21st June 2016 Rosalind Connor comments in Professional Pensions on Brexit
This article was written and published before the outcome of the Referendum on EU membership was known but the guidance and commentary within it remains applicable now that the UK has voted to leave the EU.
With the referendum on Britain’s membership of the EU just two days away, Professional Pensions addresses what pension scheme managers and trustees should expect in the event of Brexit.
Although the EU has affected UK pension laws, a British government outside of Europe is unlikely to roll them back. Rosalind Connor argues that at most there will be tweaks.
“The laws most affected by the EU relate to discrimination law. Although they may be adjusted, fundamentally, those aren’t likely to be repealed. In a normal 21st century democracy, you do no get rid of laws that protect people from being abused.”
Rosalind summarises: “You have freedom but it is the freedom you get in a democracy. There is freedom to change legislation but it is unlikely to be used.”
Nevertheless, a vote to leave could end an ongoing debate on the equalisation of guaranteed minimum pensions (GMPs).
Connor says: “There is a big argument about whether you have to equalise GMPs and how. This may just fall away if somebody passes a law saying you don’t have to. You could see someone saying ‘Oh good. We can now pass a law that our hands were a bit tied about before’.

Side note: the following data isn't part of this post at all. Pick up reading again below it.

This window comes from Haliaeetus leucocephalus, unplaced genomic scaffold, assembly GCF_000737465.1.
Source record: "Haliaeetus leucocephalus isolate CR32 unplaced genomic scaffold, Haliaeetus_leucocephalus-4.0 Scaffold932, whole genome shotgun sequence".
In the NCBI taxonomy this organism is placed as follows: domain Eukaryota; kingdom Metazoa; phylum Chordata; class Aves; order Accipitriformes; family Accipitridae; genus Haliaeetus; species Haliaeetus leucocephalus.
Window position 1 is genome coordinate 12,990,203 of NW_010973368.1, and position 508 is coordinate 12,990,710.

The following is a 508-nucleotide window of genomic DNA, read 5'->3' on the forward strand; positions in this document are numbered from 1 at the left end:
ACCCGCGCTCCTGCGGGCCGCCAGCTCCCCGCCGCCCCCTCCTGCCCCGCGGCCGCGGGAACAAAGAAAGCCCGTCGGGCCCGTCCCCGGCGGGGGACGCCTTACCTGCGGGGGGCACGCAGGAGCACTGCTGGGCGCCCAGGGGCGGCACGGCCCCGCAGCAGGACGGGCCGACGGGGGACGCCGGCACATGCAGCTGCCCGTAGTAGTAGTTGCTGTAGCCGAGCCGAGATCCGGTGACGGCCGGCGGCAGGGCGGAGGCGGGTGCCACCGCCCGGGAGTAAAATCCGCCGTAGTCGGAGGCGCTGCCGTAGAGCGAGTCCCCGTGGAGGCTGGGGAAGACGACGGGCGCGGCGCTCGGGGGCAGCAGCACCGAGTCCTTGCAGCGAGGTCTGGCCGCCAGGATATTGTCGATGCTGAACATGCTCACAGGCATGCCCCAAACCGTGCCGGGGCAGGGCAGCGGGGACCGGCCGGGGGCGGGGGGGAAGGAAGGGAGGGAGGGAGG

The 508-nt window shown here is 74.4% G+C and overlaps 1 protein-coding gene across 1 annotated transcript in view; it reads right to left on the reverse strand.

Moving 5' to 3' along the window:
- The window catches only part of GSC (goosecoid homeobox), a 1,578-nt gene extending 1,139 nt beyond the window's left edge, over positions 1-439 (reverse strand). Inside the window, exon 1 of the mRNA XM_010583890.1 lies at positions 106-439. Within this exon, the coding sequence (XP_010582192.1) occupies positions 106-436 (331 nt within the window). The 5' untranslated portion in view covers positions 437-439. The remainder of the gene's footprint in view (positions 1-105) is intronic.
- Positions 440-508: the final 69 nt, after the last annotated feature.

“This will make life much simpler because no-one is sure how you do it consistently with EU legislation.”
However, preparations should have been made for how Brexit might affect investment portfolios Connor urges trustees to ensure they are not gambling with the scheme’s investments.
“There will be winners and losers on the investment front, and trustees of pension schemes will have to have put in place some hedging so they’re not exposed.
“What they mustn’t be doing is taking a punt. They mustn’t be saying ‘I think we’re going to leave so let’s invest in a way that means we will get a bounce if we leave’. Their obligation is to be prudent here, but there’s nothing to worry about if they’re managing their risk.”
Connor says these businesses could quickly find themselves with high-risk following the referendum: “Trustees ought to have been talking to their employer to understand the effect of Brexit on them. They may need to reduce the risk of their portfolio because a low-risk employer may become a high-risk employer.”
Read the full article in Professional Pensions here.
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